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Yitzhak Rabin never supported Palestinian statehood

For 20 years the Israeli Left has utilized selective memory to reinvent the late prime minister. In reality, Rabin only wanted to grant the Palestinians limited autonomy, a goal he achieved through the Oslo Accords.

By Yakir Adelman

Prime Minister Yitzhak Rabin meets with PLO Chairman Yasser Arafat in Casablanca, October 30, 1994. (GPO/Saar Yaakov)

Prime Minister Yitzhak Rabin meets with PLO Chairman Yasser Arafat in Casablanca, October 30, 1994. (GPO/Saar Yaakov)

Ahead of the 1992 elections in Israel there was a televised debate between Yitzhak Rabin and incumbent prime minister Yitzhak Shamir. At the end of the debate Shamir was allowed to ask his opponent a question of his choice: “Do you really want a Palestinian state within the land of Israel?” Rabin answered decisively: “I oppose a Palestinian state between us and the Jordan [river]. At the same time, I don’t not want 1.7 million Palestinians to become citizens of Israel.” Rabin added that he voted in favor of the “autonomy plan” that Menachem Begin proposed as prime minister in 1978.

Once you watch the video of the debate (Hebrew) it’s possible to start questioning whether Rabin’s policies have since been revised and altered retroactively, if only because all of the historical evidence says as much: Rabin opposed a Palestinian state until the day he died. The Oslo Accords were not meant to result in Palestinian statehood, it was more of a repackaging of Menachem Begin’s old idea of autonomy. When Begin came into power in 1977, he came up with a diplomatic plan according to which the State of Israel would continue to control the West Bank without actually ruling the Palestinian population that lives there. The Palestinian people were slated for autonomy, an autonomous “Palestinian authority” of sorts that was never meant to become a state.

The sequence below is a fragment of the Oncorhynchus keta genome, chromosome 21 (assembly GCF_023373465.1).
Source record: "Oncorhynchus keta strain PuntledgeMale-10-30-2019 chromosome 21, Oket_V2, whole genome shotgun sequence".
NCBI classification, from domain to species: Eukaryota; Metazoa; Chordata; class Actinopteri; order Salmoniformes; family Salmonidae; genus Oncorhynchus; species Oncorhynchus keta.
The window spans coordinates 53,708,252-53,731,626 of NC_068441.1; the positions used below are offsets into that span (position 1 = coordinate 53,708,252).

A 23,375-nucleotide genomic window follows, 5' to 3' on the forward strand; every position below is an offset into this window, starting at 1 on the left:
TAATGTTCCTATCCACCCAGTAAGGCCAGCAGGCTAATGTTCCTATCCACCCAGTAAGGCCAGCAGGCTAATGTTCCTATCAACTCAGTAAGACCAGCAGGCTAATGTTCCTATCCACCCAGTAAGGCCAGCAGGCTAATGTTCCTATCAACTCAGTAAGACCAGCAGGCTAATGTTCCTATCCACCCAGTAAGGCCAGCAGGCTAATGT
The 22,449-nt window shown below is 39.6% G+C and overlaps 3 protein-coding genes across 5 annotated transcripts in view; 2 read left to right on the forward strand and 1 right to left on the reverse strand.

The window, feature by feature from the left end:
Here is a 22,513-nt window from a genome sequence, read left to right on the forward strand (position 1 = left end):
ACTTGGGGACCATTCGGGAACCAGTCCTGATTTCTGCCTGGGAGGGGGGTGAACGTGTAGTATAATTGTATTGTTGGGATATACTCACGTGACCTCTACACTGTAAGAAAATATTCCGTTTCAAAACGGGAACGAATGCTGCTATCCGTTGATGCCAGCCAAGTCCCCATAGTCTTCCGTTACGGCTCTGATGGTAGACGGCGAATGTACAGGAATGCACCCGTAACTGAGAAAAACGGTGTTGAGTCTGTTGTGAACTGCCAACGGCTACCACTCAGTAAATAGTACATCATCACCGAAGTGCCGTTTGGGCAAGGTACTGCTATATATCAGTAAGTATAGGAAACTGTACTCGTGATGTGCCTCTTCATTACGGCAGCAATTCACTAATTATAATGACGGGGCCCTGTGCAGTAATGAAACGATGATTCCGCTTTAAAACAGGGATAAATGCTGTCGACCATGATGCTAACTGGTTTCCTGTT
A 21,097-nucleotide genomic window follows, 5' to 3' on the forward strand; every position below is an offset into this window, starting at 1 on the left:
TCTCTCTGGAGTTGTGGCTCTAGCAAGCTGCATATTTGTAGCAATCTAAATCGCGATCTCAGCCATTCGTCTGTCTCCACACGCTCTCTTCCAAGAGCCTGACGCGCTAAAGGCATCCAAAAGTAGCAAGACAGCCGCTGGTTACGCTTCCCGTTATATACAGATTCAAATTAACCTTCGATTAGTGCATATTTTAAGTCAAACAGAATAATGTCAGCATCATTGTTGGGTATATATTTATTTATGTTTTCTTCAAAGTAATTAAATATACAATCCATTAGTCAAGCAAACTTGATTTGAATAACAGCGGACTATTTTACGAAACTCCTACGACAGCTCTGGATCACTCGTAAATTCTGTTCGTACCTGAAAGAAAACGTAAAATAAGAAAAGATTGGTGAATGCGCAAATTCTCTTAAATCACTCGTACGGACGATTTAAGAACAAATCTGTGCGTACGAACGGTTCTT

The idea of autonomy was born shortly after the Six Day War, when a team of ministers discussed the matter of the newly occupied territories. It was the “ministerial council for security affairs,” a secret forum that met on the 18th and 19th of of June, 1967, led by Prime Minister Levy Eshkol and others, including Menachem Begin. The council decided that the occupied territories of Sinai and the Golan Heights would be held for the time being, but that they would be used as bargaining chips to make peace with Egypt and Syria down the road. Peace with Egypt actually happened, and attempts to reach a peace deal with Syria were made in earnest.

Regarding the West Bank, however, the council decided that the captured territory would not be used as a bargaining chip for peace or the focus of negotiations. The council communicated the following message to then-foreign minister Abba Eban: “The government did not conclude the discussion on the matter the West Bank, and if [the foreign minister] is asked about it in Washington, he should say that the government discussed the matter of the West Bank in its entirety.” Despite that communique, he was ordered to tell the Americans that Israel would be willing to cede other occupied territories.